UQ physicist builds on Einstein and Galileo's work

June 2, 2017, University of Queensland
In the new quantum test of the Einstein equivalence principle, free fall of atoms in quantum superpositions on different mass-energies, |a> and |b>, was compared to the free fall of atoms with a well-defined, classical mass-energy |a>. In all previous tests of this principle, the objects were in classical mass-energy states. Credit: Dr Magdalena Zych

Sixteenth century scientist Galileo Galilei threw two spheres of different mass from the top of the Leaning Tower of Pisa to establish a scientific principle.

Now nearly four centuries later, a team of Italian physicists has applied the same principle to objects using a novel scientific method proposed by UQ physicist Dr Magdalena Zych, reported today in Nature Communications.

Dr Zych, from the ARC Centre of Excellence for Engineered Quantum Systems, said the work could lead to the development of new sensors with applications in the study of volcanic eruptions and earthquakes, in searching for mineral deposits, in navigation of Earth and space, and in high-precision measurements of time, frequency and acceleration.

Mathematician and physicist Albert Einstein described the principle last century and it became known as 'Einstein's equivalence principle' for atoms whose mass is in a quantum superposition state.

Dr Zych said the principle played a vital role in physicists' understanding of gravity and space-time.

"The principle contends that the total inertial and gravitational mass of any objects are equivalent, meaning all bodies fall in the same way when subject to gravity," she said.

"Our research team conducted a quantum version of the Leaning Tower test."

The novel approach was first proposed by Dr Zych and University of Vienna and Austrian Academy of Science researcher Professor Caslav Brukner.

"Our test relied on a unique quantum feature: superposition," Dr Zych said.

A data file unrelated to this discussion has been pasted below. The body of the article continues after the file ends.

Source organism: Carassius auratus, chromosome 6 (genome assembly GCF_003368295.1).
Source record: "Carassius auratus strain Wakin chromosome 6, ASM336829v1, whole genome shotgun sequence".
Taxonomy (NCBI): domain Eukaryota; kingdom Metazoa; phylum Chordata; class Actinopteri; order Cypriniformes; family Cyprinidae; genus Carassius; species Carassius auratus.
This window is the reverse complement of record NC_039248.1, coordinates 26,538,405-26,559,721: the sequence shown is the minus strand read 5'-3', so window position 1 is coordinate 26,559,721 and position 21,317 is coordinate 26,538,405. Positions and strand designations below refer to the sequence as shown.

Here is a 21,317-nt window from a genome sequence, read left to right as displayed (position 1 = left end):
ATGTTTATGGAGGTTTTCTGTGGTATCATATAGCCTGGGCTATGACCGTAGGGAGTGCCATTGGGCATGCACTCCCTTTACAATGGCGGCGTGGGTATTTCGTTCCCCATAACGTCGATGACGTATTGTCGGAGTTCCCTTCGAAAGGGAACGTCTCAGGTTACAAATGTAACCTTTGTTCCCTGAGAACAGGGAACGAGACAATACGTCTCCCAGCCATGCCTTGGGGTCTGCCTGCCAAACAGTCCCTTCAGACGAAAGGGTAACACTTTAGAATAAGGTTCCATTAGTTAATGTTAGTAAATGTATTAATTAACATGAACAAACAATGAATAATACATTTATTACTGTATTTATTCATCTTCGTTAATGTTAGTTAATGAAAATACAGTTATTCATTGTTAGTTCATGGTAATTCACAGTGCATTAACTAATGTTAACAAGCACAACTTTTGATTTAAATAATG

"In relativistic physics, the total mass of a system depends on its internal energy.

"In quantum theory, a system can occupy two or more different energy states 'at once'. This is called quantum superposition, which means a quantum system may occupy different mass-energies concurrently."

A team led by Professor Guglielmo Tino of the University of Florence and Rome's Istituto Nazionale di Fisica Nucleare (National Institute for Nuclear Physics) designed and realised the experiment.

"The spheres in Galileo's Leaning Tower example were replaced by rubidium atoms," Dr Zych said.

"The tower was replaced by a scheme developed by Professor Tino's team that is based on Bragg atom interferometry.

"The experiment confirmed the validity of the Einstein equivalence principle for quantum superpositions with a relative precision of a few parts per billion."

Explore further: One clock with two times: When quantum mechanics meets general relativity

More information: G. Rosi et al, Quantum test of the equivalence principle for atoms in coherent superposition of internal energy states, Nature Communications (2017). DOI: 10.1038/NCOMMS15529

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not rated yet Jun 03, 2017
This article doesn't provide much information. In Planck's electronic model of the atom, there are many possible energy states. Heavier atoms have more possible energy states. The energy states are defined by the model of the atom. In the case of "superposition" there can be two simultaneous energy states. One of them must be of much higher energy, since none of the energy states leads to destruction of the atom.
Jun 03, 2017
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Da Schneib
3.7 / 5 (3) Jun 03, 2017
So, this is interesting; it appears to show the superposition state as a separate energy level. The paper is open access, but a little dense. The findings are not collected in a summary, so you pretty much have to understand them from the two graphs of the measurements.